Book Review: Sounds and Colours Peru

Sounds and Colours publish their third Latin America country guidebook.

The people behind the online magazine Sounds & Colours have published their third impressive guidebook on Latin American culture. Their first two releases were detailed forays into the threads of contemporary art and music in Brazil and Colombia. This third book focuses on Peru, and the editors have sourced a series of independent essays from an eclectic array of individuals whose knowledge about their particular topic is conveyed in a well-designed and accessible book.

An inescapable difficulty with writing about music is how words alone fail to capture the sensory reaction and stimulation of simply listening to the music itself. Fortunately the editors have circumnavigated this potential shortcoming by compiling a CD of Peruvian sounds. As if to make a vivid point, the CD opens with two punchy rock tunes, and goes on to highlight the diversity of modern Peruvian music, from tropical bass to psychedelic folk.

The eye-catching cover artwork by Mara Mantari Ramos that adorns this 200-page tome pulls the reader in from the outset. Inside, the information-rich and at times dense chapters cover diverse areas from Afro-Peruvian culture to the life and dreams of the poet Enrique Verástegui. The text is interspersed with illustrations and photography that eschew the clichés of a Lonely Planet style touristic outlook. The photos of Carlo Rodrigo Rojas bring to life rural celebrations in the small town of Huaylas while the humanistic photography of Paccarik Orue tells the urban story of the Andean city of Cerro de Pasco, where folkloric and cultural traditions are threatened by the expansion of the mining operations which sustain the city.

A surrealist highlight is the chapter on music and ayahuasca by the French filmmaker Vincent Moon, an avid documenter of traditional and present day musical styles. His time spent in the Amazon has been captured in the short film Sonidos del Perú: Justina, which is included as a DVD.

For anyone that thinks that Peru is mainly about Machu Picchu, llamas and poncho adorned, Sounds and Colours Perú shows another side to the country. Home to a vibrant scene of electro, beat poetry and political documentary, this is an indispensable guide to the modern nation.

Sounds and Colours Perú

Various authors (Sounds and Colours, 2015)

This article was originally published in Alborada magazine issue two (Winter 2015) 

Sounds and Colours publish their third Latin America country guidebook.

The people behind the online magazine Sounds & Colours have published their third impressive guidebook on Latin American culture. Their first two releases were detailed forays into the threads of contemporary art and music in Brazil and Colombia. This third book focuses on Peru, and the editors have sourced a series of independent essays from an eclectic array of individuals whose knowledge about their particular topic is conveyed in a well-designed and accessible book.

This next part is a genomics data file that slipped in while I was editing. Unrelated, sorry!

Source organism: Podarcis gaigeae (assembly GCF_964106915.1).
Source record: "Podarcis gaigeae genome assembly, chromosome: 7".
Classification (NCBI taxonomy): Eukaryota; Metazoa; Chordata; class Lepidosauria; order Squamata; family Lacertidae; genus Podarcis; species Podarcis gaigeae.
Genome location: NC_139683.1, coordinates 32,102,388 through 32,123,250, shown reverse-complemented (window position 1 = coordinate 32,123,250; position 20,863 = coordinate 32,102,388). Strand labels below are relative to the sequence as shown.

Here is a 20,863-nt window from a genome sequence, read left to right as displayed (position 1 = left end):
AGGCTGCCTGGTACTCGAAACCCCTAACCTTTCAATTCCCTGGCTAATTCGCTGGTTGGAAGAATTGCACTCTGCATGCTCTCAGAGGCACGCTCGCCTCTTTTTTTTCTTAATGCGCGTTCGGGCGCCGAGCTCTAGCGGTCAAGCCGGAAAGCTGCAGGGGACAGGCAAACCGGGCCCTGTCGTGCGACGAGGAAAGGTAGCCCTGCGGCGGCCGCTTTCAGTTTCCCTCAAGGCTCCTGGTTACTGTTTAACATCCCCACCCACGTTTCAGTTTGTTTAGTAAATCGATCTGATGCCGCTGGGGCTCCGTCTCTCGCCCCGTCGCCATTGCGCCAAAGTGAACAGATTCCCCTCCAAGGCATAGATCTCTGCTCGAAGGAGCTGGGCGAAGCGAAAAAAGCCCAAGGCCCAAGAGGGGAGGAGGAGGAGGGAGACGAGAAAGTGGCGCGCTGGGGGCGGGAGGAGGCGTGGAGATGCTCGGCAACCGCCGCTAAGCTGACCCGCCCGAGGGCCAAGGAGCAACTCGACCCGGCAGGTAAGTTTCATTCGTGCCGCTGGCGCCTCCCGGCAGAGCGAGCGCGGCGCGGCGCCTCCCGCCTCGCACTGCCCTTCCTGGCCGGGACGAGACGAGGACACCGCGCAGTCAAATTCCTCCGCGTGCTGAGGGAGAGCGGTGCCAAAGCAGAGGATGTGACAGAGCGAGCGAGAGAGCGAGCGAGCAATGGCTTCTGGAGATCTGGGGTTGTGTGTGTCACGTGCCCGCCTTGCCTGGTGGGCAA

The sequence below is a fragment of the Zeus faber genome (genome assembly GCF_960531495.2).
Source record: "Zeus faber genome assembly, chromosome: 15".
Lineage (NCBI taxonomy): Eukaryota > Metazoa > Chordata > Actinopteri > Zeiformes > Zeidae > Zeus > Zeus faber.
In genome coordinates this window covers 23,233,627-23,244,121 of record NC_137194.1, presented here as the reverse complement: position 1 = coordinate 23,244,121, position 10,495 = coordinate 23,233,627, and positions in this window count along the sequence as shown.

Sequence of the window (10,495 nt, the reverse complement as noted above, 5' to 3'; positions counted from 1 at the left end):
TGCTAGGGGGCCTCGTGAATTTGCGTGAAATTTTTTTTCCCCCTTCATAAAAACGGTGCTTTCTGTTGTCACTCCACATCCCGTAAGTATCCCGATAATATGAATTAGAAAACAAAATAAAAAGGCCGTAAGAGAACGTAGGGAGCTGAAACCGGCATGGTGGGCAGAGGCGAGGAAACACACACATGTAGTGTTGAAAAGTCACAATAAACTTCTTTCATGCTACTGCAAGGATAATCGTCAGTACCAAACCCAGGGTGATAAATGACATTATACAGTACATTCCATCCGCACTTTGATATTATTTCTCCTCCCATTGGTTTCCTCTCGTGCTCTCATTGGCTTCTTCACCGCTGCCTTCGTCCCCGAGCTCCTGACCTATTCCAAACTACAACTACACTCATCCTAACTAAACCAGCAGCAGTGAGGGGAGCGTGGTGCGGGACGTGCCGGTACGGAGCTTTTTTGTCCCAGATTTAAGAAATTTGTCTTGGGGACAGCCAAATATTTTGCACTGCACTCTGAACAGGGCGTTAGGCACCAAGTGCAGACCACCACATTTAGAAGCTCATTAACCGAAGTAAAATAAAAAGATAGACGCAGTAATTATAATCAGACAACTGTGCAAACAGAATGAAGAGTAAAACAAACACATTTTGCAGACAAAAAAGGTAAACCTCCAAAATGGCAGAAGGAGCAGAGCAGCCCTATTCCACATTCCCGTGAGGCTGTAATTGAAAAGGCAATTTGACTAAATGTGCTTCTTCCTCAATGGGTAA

An inescapable difficulty with writing about music is how words alone fail to capture the sensory reaction and stimulation of simply listening to the music itself. Fortunately the editors have circumnavigated this potential shortcoming by compiling a CD of Peruvian sounds. As if to make a vivid point, the CD opens with two punchy rock tunes, and goes on to highlight the diversity of modern Peruvian music, from tropical bass to psychedelic folk.

The eye-catching cover artwork by Mara Mantari Ramos that adorns this 200-page tome pulls the reader in from the outset. Inside, the information-rich and at times dense chapters cover diverse areas from Afro-Peruvian culture to the life and dreams of the poet Enrique Verástegui. The text is interspersed with illustrations and photography that eschew the clichés of a Lonely Planet style touristic outlook. The photos of Carlo Rodrigo Rojas bring to life rural celebrations in the small town of Huaylas while the humanistic photography of Paccarik Orue tells the urban story of the Andean city of Cerro de Pasco, where folkloric and cultural traditions are threatened by the expansion of the mining operations which sustain the city.

A surrealist highlight is the chapter on music and ayahuasca by the French filmmaker Vincent Moon, an avid documenter of traditional and present day musical styles. His time spent in the Amazon has been captured in the short film Sonidos del Perú: Justina, which is included as a DVD.

For anyone that thinks that Peru is mainly about Machu Picchu, llamas and poncho adorned, Sounds and Colours Perú shows another side to the country. Home to a vibrant scene of electro, beat poetry and political documentary, this is an indispensable guide to the modern nation.

Sounds and Colours Perú

Various authors (Sounds and Colours, 2015)

This article was originally published in Alborada magazine issue two (Winter 2015) 

2017-09-13T16:54:25+00:00 13/January/2016|Categories: Articles, Book Reviews, Books|Tags: , , , , , |
Tim Potter is a contributing editor of Alborada and Alborada magazine.